Does this mean readahead is a dead-end ? Not really, when you look at bootchart closely. The idea was to find time slots where no IO were done and cause readahead at that time (thanks to Arjan idea from his 5s boot talk). And there is a big slot with low IO usage : udev coldplug ! First trial was to start readhead very early in the boot but it was still causing boot time regression. Then, we tried to call readahead directly in start_udev script, just after coldplug is initiated, before all udev triggers are settled. And things started to improved (yay !).

So, we tried to check with "custom" readahead list (not using our default stripped list of files but the real list of files used on the test system). And then, regression came back. Back to drawing board. Discussion with other collegues (and Arjan hints) lead us to try something else : scheduling readahead IO as idle, to make sure readahead is not impacting other processes if readahead file list is large. And guess what ? it worked ! no more regression in boot time and even better, improved boot time, both full boot time and perceived boot time, and we were able to move readahead call back early in the boot process, before starting udev. But since test was only done on one system, we checked this change was also working on a lot of different systems, with powerful or low-end CPU, slow harddrive, fast harddrive, SSD (which are still quite slow these days). And results were quite positive : we never had any regression in boot time. Either timing were the same (EEE 701 is a good example, CPU is always at 100%, so IO are not bottleneck), or both full and perceived boot time were improved. On my home system, I got a 2s improved, in both full and perceived boot time.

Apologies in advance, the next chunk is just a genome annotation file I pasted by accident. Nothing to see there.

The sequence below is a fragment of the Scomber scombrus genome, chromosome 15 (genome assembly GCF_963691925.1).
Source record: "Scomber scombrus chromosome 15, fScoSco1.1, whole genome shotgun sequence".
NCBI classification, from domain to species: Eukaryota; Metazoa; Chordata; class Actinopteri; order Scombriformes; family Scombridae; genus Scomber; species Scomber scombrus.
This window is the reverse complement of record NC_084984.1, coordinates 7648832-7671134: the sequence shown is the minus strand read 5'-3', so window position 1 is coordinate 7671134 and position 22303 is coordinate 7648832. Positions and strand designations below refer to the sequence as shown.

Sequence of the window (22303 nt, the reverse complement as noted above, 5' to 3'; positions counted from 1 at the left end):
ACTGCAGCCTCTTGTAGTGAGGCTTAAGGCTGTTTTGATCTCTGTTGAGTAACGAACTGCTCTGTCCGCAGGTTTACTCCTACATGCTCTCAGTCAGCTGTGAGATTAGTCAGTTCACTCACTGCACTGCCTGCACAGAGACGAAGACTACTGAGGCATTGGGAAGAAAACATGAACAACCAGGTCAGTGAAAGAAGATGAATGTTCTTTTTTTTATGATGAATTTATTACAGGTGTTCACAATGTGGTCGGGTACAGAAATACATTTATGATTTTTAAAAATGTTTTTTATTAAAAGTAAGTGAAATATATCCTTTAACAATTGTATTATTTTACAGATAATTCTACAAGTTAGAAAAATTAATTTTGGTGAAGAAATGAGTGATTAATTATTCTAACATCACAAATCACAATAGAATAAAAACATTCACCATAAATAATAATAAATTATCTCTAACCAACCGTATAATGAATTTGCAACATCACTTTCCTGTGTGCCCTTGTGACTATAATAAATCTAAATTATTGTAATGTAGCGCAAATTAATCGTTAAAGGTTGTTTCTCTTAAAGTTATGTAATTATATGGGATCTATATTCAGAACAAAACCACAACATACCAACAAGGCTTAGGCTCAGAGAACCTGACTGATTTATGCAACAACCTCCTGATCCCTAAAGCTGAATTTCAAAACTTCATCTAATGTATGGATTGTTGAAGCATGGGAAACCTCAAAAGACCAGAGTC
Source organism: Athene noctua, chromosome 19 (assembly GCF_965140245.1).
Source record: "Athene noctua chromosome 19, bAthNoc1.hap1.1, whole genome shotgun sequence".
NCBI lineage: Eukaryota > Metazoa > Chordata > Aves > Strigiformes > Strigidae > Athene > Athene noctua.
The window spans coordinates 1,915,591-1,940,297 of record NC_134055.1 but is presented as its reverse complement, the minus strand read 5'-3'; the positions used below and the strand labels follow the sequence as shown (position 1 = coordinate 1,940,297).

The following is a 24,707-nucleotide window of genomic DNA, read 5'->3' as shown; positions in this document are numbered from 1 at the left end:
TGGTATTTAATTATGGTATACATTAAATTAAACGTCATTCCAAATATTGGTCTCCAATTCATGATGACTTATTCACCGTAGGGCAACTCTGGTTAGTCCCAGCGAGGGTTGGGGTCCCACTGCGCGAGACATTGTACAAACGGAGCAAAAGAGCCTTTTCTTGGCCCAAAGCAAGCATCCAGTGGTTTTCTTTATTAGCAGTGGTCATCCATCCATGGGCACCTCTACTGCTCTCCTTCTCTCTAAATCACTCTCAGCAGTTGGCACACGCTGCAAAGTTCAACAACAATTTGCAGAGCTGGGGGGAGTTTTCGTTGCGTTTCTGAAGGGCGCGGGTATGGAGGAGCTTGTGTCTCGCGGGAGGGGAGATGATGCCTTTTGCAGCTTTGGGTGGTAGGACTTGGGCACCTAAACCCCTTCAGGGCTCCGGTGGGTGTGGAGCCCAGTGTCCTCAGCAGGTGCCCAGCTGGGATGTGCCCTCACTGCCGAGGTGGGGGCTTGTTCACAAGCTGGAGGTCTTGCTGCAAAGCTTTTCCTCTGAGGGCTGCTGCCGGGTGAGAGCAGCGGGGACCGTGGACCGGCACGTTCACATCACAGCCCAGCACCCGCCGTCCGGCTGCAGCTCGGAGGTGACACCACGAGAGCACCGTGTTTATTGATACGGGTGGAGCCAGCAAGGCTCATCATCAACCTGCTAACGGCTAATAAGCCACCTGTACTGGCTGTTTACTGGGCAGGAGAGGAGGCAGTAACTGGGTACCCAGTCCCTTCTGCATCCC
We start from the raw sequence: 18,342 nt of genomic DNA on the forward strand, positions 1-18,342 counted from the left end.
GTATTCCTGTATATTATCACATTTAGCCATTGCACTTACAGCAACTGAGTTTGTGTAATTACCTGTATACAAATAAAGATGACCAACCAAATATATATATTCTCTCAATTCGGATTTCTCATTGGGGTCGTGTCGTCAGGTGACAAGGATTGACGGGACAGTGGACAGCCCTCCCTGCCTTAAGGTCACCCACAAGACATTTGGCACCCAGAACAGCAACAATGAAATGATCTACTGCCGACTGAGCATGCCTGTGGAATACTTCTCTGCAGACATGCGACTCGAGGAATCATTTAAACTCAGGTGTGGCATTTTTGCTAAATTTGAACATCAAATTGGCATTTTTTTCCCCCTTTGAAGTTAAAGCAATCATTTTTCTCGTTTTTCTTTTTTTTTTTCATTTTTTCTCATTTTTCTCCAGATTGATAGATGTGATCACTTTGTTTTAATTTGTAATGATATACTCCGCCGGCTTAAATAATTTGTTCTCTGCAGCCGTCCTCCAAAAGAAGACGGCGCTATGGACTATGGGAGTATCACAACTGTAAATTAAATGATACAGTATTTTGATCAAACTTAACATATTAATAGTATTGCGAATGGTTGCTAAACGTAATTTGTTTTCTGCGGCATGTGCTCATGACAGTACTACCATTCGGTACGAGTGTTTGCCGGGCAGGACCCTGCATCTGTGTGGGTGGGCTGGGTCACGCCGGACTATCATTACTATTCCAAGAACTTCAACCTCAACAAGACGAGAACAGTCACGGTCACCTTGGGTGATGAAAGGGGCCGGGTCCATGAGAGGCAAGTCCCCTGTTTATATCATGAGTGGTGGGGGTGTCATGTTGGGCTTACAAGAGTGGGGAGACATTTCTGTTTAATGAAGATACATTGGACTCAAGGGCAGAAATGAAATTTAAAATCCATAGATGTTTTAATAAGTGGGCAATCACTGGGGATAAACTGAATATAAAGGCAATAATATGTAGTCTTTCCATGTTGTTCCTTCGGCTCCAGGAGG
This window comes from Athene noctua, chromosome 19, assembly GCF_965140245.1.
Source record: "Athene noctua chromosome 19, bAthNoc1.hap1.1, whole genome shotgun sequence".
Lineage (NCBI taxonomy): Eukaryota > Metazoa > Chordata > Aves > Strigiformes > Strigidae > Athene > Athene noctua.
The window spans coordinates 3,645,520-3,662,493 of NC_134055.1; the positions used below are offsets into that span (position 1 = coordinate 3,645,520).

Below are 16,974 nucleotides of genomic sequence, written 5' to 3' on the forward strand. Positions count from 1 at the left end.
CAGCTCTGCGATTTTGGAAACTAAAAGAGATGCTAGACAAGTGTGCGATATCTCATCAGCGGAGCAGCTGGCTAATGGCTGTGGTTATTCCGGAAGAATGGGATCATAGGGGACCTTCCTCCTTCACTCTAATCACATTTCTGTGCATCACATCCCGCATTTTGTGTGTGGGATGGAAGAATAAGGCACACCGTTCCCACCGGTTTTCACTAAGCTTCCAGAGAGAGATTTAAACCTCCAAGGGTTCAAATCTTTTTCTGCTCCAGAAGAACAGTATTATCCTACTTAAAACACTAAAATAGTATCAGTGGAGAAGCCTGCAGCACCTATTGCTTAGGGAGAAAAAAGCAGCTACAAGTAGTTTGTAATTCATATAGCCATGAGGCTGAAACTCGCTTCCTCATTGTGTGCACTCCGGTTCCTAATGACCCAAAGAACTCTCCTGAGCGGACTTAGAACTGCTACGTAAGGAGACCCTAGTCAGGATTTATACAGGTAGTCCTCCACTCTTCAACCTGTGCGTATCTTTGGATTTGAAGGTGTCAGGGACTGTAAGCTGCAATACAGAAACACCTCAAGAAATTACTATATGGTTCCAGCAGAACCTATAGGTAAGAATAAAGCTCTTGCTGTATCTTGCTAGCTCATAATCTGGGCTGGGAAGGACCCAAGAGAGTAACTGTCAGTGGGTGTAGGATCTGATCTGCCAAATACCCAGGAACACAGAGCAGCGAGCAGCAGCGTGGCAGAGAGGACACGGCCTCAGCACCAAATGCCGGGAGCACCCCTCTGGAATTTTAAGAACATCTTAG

So, we plugged IO idle readahead (for testers, don't search it in Mdv 2009 RC2, it was not part of it), as well as automatic readahead file list creation (based on work from Fedora folks). What does it mean ? On first boot, readahead will not be improve boot time but instead will monitor which files were used for boot. Then, the list will be optimized based on storage device and will be used on the second boot. Moreover, this list will be refreshed automatically every month (after reboot of course), to ensure optimisations are still relevant to the system.

So far, so good, but what about desktop login timing ? Kudos to Bedhad for his work on preload daemon : it preloads files used at login by desktop environment, using the idle time in display manager (gdm / kdm), when it is waiting for user to input his login and password. This daemon is monitor system to learn which programs are being used at login and preload them automatically. This is great because it is not based on static file list (difficult to do for a desktop agnostic distro like us) and doesn't require a specific mode for file monitoring, like readahead. And even better, if user changes his habbits (switching from KDE to GNOME for instance), after several logins, preload will preload GNOME files instead of KDE files. Even better, if autologin is enabled (so there is no idle time to preload), there is no regression in desktop login time, since IO preload is done in idle. After some measures, preload gave us about 5s improvement in desktop login.

In conclusion, as you can see, improving boot time is not an easy task, but we worked hard to improve it for upcoming Mandriva 2009. It requires a lot of measures (thanks bootchart), a lot of experiments and a wide range of systems (you can find some of the bootcharts used during our tests here).